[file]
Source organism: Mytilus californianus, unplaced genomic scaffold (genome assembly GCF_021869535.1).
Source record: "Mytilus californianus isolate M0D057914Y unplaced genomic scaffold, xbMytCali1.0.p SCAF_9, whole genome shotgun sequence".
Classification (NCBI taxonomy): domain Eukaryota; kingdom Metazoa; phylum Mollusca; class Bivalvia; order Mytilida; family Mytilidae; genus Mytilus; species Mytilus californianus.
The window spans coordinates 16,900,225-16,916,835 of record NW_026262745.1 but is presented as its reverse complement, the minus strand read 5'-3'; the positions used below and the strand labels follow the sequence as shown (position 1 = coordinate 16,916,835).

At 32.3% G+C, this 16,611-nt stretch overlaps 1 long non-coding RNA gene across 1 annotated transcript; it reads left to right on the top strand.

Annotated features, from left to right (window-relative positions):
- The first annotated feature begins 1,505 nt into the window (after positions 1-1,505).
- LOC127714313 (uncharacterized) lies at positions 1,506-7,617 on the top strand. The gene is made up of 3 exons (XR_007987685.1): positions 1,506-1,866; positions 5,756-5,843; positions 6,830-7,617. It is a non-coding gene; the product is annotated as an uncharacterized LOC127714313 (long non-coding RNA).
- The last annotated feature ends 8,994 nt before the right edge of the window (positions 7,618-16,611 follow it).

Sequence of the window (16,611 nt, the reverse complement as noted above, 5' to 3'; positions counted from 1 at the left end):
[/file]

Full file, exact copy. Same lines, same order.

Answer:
Source organism: Mytilus californianus, unplaced genomic scaffold (genome assembly GCF_021869535.1).
Source record: "Mytilus californianus isolate M0D057914Y unplaced genomic scaffold, xbMytCali1.0.p SCAF_9, whole genome shotgun sequence".
Classification (NCBI taxonomy): domain Eukaryota; kingdom Metazoa; phylum Mollusca; class Bivalvia; order Mytilida; family Mytilidae; genus Mytilus; species Mytilus californianus.
The window spans coordinates 16,900,225-16,916,835 of record NW_026262745.1 but is presented as its reverse complement, the minus strand read 5'-3'; the positions used below and the strand labels follow the sequence as shown (position 1 = coordinate 16,916,835).

At 32.3% G+C, this 16,611-nt stretch overlaps 1 long non-coding RNA gene across 1 annotated transcript; it reads left to right on the top strand.

Annotated features, from left to right (window-relative positions):
- The first annotated feature begins 1,505 nt into the window (after positions 1-1,505).
- LOC127714313 (uncharacterized) lies at positions 1,506-7,617 on the top strand. The gene is made up of 3 exons (XR_007987685.1): positions 1,506-1,866; positions 5,756-5,843; positions 6,830-7,617. It is a non-coding gene; the product is annotated as an uncharacterized LOC127714313 (long non-coding RNA).
- The last annotated feature ends 8,994 nt before the right edge of the window (positions 7,618-16,611 follow it).

Sequence of the window (16,611 nt, the reverse complement as noted above, 5' to 3'; positions counted from 1 at the left end):